One of the most devastating side effects of diabetes mellitus in dogs is blindness from cataracts. In dogs with normal sugar metabolism, glucose in the lens is metabolized by an enzyme called hexokinase into small molecules that diffuse out of the lens. When the glucose levels are high, hexokinase cannot keep up and the excess glucose is metabolized by aldose reductase into sorbitol. Sorbitol is a large molecule that cannot diffuse out of the lens. It causes water to migrate into the lens leading to swelling and cloudiness. Within a short time, there is so much sorbitol in the lens that light cannot penetrate through the lens to the retina in the back of the eye and the dog becomes blind. The only treatment available at this point is surgical removal of the lens.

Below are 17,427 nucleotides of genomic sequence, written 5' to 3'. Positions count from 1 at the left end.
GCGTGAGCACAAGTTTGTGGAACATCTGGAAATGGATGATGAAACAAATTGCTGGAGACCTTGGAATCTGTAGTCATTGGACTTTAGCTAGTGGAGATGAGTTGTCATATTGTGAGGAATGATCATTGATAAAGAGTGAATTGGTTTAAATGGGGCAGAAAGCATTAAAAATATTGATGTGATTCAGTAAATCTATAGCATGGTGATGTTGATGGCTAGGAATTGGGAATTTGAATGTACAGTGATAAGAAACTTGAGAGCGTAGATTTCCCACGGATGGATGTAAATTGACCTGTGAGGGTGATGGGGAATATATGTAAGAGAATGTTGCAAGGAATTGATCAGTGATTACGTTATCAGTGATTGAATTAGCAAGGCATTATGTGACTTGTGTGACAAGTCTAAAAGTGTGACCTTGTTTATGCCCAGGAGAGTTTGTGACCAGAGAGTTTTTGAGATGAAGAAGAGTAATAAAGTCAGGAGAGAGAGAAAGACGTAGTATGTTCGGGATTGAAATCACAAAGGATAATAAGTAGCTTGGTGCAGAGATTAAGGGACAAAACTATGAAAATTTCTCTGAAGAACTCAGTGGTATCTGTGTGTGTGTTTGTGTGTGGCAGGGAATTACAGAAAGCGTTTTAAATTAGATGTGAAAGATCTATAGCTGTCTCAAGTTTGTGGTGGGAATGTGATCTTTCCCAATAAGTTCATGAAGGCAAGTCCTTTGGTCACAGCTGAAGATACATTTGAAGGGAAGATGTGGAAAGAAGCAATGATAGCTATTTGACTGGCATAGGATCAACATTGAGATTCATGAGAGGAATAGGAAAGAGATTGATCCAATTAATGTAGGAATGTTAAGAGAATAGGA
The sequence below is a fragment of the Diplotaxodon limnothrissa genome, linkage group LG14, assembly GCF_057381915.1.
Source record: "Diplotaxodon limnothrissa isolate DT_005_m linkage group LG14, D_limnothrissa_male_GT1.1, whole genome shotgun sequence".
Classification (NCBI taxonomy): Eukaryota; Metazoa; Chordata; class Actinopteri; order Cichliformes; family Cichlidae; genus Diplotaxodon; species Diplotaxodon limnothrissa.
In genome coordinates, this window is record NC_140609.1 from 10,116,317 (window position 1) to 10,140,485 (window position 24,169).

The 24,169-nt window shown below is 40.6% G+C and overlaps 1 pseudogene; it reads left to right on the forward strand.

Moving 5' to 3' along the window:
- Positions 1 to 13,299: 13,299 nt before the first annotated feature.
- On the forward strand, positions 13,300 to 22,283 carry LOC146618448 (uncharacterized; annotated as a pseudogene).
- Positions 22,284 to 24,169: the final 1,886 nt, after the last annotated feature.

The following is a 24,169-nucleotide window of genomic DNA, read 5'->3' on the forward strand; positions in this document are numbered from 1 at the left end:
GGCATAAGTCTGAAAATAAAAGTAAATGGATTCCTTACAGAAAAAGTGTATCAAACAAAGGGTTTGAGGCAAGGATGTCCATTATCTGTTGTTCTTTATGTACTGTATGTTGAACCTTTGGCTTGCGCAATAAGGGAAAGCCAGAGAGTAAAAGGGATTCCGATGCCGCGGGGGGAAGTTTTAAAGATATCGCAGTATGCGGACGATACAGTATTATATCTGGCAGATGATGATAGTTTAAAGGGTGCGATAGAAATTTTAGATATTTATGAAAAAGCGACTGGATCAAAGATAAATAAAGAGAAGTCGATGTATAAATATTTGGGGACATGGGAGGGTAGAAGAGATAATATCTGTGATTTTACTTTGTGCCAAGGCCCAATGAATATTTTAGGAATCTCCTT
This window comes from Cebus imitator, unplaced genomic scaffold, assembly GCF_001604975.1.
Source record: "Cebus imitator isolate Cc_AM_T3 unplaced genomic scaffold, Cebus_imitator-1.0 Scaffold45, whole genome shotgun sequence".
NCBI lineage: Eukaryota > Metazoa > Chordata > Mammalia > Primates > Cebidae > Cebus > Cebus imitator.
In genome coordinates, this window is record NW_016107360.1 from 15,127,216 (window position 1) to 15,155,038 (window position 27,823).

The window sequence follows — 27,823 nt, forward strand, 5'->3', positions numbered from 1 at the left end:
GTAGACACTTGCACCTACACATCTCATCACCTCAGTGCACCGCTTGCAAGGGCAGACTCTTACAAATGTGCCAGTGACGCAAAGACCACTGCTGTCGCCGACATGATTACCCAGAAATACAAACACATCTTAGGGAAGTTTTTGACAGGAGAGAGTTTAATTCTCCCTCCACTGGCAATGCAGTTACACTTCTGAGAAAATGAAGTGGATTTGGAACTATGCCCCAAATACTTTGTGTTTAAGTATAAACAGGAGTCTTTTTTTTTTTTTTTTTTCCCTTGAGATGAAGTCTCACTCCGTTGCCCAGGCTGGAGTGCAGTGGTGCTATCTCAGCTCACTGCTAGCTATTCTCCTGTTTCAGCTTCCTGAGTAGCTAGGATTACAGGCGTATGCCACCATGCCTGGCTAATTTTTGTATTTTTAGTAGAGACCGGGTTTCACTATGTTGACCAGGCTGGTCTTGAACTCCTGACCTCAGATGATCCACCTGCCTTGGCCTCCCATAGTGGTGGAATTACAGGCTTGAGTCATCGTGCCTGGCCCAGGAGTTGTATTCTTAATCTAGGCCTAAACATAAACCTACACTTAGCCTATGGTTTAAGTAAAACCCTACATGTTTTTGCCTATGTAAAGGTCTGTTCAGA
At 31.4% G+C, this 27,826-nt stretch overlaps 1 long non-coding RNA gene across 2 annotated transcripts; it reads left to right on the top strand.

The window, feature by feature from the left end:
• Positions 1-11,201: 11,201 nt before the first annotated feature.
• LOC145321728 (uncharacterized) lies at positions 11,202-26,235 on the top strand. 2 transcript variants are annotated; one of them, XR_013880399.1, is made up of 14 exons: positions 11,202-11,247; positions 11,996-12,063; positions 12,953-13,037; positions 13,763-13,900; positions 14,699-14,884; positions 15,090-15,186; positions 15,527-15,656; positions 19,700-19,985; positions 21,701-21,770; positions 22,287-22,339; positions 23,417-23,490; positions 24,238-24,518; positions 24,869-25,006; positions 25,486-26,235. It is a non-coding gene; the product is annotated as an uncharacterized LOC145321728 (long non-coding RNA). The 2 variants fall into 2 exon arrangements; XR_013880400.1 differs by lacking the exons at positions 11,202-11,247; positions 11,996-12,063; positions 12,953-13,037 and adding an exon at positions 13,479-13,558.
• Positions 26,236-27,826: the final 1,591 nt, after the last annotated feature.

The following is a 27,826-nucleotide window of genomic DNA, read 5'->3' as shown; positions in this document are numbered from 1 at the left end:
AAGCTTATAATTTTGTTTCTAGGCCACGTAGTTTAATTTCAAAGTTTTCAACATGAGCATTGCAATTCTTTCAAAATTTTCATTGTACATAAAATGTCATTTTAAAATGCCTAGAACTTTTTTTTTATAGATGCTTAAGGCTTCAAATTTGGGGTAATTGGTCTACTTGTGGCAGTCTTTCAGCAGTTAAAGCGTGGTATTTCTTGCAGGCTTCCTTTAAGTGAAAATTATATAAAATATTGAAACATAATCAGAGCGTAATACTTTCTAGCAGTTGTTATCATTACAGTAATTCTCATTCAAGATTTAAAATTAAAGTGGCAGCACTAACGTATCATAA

Until recently, good glycemic control was the only method of preventing sugar cataract formation. Now there is a new drug called Kinostat ™ to help out these dogs. Kinostat™ blocks aldose reductase which prevents the formation of sorbitol. The drug is currently in phase 3 clinical trials at several veterinary ophthalmology clinics across the United States. Hopefully, it will be available soon.
Kadon P.F., et al., “Topical KINOSTAT™ ameliorates the clinical progression of cataracts in dogs with diabetes mellitus” Vet Ophthalmol Nov. 2010;13(6):363-8.